In March this year, we were camping in Murwillumbah and thought we were going to be safe from the effects of Tropical Cyclone Debbie. Perched high and dry in an area that we thought would not be affected, we were sadly mistaken! After Debbie unleashed all her fury in the tropical north of Qld, she made her way down the Australian coastline leaving a path of destruction along the way.
Unable to evacuate due to roads being cut off, the flood water rose and broke all precedented levels, exceeded the levels of the previously high 1954 floods. We woke at 6am the next morning to find water fast engulfing our motorhome. We called for help, but due to fast rising and flowing waters the SES rescuers were unable to reach us by boat, so we were eventually winched out by helicopter.
That’s us in the middle of the lake
Whilst this was heartbreaking to us, it was not until we got a birds eye view of the floods that we fully understood the devastation it was causing to many others. In our case, we were fortunate; eventually returning to our motorhome 2 days later, to find the water had only damaged the undercarriage.
However, many other residents up and down the coast were hit much harder, with many losing their homes. The devastation further affected hundreds of businesses in both Qld and NSW, with many still not being able to open their doors.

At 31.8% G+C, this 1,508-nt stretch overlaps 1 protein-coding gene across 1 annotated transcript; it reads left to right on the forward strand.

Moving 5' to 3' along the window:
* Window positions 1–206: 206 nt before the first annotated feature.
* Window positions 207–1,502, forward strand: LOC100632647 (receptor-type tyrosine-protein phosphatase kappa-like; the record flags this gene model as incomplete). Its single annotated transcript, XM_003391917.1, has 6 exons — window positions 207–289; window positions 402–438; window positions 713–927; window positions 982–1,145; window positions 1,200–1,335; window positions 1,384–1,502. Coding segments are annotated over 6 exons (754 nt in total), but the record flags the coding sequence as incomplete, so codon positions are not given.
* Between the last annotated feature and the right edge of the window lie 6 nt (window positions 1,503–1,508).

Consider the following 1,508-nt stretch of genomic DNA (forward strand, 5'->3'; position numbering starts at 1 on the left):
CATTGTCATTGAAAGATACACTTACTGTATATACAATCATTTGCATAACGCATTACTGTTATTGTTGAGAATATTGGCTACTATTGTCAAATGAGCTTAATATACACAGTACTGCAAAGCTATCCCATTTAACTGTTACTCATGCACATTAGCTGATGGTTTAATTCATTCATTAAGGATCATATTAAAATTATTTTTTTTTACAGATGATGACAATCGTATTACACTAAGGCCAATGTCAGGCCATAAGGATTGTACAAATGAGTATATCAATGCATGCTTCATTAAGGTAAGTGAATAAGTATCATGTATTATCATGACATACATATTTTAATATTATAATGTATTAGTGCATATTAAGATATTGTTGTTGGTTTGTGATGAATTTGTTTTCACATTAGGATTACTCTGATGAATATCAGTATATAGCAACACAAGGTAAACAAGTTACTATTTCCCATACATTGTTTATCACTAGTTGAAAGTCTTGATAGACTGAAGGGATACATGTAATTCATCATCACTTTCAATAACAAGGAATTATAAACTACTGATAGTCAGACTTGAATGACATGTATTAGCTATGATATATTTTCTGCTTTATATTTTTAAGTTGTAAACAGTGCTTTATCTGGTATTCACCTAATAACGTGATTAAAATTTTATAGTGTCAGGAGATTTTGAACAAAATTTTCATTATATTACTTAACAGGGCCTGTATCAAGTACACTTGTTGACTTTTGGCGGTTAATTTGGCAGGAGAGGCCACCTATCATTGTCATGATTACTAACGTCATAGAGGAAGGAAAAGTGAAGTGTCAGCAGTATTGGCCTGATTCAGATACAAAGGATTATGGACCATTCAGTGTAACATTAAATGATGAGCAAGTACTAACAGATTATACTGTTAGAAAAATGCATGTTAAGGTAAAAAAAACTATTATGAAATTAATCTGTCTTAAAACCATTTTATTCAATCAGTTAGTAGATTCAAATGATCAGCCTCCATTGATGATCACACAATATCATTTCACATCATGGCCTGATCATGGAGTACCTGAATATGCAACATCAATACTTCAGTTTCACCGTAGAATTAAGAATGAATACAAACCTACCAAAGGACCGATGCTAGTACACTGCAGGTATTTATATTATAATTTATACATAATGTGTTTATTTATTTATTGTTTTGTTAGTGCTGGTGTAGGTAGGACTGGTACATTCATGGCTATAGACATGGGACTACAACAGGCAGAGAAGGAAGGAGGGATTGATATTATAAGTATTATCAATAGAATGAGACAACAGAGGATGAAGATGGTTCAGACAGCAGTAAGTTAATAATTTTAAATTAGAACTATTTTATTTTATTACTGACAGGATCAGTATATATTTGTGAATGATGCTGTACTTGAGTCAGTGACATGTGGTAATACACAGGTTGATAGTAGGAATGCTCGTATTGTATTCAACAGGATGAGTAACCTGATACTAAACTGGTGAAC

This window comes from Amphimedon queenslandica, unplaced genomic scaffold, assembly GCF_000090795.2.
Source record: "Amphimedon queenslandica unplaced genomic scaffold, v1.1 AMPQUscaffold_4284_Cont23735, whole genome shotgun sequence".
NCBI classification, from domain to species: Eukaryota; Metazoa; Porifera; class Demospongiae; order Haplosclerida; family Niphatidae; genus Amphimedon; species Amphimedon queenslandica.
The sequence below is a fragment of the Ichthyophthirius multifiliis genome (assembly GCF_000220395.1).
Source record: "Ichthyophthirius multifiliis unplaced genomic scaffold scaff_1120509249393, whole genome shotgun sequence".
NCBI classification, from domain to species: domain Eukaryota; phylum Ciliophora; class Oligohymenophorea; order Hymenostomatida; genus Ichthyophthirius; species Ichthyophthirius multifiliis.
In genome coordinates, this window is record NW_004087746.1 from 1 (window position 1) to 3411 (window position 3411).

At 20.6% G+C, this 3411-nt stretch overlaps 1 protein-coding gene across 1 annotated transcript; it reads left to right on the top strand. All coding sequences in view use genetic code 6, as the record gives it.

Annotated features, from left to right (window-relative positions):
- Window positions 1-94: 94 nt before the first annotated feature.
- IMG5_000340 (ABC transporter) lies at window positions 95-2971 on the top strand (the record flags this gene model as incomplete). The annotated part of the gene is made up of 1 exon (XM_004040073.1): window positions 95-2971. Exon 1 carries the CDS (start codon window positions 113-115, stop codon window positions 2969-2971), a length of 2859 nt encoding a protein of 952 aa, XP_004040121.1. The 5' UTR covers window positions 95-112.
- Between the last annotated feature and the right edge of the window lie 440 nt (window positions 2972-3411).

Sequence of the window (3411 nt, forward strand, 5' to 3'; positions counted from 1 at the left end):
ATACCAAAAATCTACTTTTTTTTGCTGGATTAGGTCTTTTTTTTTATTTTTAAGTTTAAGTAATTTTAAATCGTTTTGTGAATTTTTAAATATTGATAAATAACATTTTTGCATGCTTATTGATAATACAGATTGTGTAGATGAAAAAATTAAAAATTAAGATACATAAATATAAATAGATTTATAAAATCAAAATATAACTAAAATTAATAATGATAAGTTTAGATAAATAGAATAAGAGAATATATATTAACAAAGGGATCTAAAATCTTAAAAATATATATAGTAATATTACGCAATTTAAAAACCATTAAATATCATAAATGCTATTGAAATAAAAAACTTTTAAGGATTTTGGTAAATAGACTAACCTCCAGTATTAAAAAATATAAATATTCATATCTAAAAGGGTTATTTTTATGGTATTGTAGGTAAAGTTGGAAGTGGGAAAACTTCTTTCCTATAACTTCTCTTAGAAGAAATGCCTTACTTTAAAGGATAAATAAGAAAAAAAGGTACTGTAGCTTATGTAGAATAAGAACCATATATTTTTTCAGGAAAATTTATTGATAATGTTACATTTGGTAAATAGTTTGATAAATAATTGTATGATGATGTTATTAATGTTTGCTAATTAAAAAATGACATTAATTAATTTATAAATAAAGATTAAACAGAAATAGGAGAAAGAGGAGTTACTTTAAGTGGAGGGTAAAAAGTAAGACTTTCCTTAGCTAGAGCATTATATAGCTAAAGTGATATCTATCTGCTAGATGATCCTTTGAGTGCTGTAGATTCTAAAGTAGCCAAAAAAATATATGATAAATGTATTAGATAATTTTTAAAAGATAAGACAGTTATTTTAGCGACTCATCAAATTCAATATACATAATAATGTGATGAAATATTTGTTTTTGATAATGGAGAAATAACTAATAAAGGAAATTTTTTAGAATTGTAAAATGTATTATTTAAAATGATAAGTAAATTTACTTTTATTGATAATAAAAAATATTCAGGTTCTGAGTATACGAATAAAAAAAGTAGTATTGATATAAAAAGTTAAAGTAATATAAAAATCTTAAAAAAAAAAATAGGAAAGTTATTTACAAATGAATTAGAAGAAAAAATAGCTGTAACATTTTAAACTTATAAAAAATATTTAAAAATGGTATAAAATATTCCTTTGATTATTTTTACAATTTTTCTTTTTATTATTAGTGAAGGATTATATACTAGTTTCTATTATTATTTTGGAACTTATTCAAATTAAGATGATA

The Murwillumbah showground where we have stayed on many occasions, was well and truly swamped, as were Greenhills Caravan Park, the Beachside Caravan Park in Bowen and many others along the way. In the weeks following the floods we witnessed many residents, locals and campers all pitch in and support each other, but as travellers, we can still show our support, even this far down the track.
Debbie leaves a path of destruction
Cyclone Debbie was one of the strongest cyclones in the region. It made landfall between Bowen and Airlie Beach, on 28 March 2017, causing damage to the Whitsunday Islands and nearby mainland including Proserpine after smashing Hamilton Island. It downed trees, ripped roofs from houses, stripped buildings and left shorelines swamped after making landfall as a Category 4 storm before making its way down the eastern parts of Queensland and down into Northern NSW. It caused untold damage along the way, and now months later many residents and businesses are still rebuilding their lives.
Chest height in flood waters @ Lismore, NSW
In NSW several towns in the north were affected by the deluge caused by the remnants of Cyclone Debbie — including, Chinderah, Condong, Murwillumbah, Lismore and Kyogle. Further north, in Queensland residents of the affected areas near the Logan and Albert Rivers were urged to seek higher ground with flood levels there reaching almost record levels.
Cyclone Debbie cost the economy over $2 billion of economic growth. Coal, sugar, cattle and other exports have been impacted, as well as localised tourism and many local small businesses. And even though May and June are not part of the peak season – that doesn’t start till July, citizens of Airlie Beach say that it was quieter than usual for that time of the year.
Entire regions were covered in flood waters